Immigrants, Productivity, and Labor Markets
AbstractImmigration has been a steady force acting on population and employment within countries throughout human history. Focusing on the last four decades, we show that the mix of immigrants to rich countries has been, overall, rather balanced between college and non-college educated. The growth of immigration has been driven by immigrants from nonrich countries. The economic impact of immigration on receiving economies needs to be understood by analyzing the specific skills brought by immigrants. The complementarity and substitutability between immigrants and natives in employment, and the response of receiving economies in terms of specialization and technological choices, are important when considering the general equilibrium effects of immigration. In the United States, a balanced composition of immigrants between college and noncollege educated, together with the adjustment of demand and technology, imply that general equilibrium effects on relative and absolute wages have been small.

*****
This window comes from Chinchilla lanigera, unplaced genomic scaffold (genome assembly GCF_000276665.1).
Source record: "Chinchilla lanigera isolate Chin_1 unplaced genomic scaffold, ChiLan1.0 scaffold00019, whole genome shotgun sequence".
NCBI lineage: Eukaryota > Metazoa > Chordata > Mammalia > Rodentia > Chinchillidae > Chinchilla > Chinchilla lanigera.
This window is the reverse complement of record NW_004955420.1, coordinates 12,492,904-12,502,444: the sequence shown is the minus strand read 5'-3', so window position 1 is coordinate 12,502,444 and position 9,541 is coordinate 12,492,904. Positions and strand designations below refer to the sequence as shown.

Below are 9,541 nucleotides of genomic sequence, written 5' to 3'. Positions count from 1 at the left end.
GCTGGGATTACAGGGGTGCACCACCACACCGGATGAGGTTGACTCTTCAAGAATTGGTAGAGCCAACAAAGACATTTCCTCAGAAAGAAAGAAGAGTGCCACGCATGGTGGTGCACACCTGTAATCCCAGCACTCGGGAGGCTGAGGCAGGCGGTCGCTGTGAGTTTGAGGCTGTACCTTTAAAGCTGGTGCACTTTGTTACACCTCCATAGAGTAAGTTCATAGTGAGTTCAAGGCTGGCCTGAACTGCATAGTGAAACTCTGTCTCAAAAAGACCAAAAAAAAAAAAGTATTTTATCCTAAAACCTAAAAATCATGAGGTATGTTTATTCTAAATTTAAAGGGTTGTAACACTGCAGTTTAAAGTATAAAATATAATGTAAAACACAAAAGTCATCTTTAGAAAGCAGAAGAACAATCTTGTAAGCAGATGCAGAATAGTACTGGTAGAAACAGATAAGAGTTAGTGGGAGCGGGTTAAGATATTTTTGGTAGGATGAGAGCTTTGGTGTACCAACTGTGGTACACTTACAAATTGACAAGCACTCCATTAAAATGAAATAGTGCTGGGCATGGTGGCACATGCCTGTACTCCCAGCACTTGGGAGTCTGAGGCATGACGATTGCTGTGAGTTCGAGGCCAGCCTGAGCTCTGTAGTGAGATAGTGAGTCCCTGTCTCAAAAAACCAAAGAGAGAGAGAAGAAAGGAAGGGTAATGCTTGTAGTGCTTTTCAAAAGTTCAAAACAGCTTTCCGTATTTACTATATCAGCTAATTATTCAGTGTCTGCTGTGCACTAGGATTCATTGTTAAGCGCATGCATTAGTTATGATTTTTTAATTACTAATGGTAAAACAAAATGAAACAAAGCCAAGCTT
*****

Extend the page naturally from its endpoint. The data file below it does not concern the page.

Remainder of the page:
CitationPeri, Giovanni. 2016. "Immigrants, Productivity, and Labor Markets." Journal of Economic Perspectives, 30 (4): 3-30. DOI: 10.1257/jep.30.4.3
- I26 Returns to Education
- J15 Economics of Minorities, Races, Indigenous Peoples, and Immigrants; Non-labor Discrimination
- J24 Human Capital; Skills; Occupational Choice; Labor Productivity
- J31 Wage Level and Structure; Wage Differentials
- J61 Geographic Labor Mobility; Immigrant Workers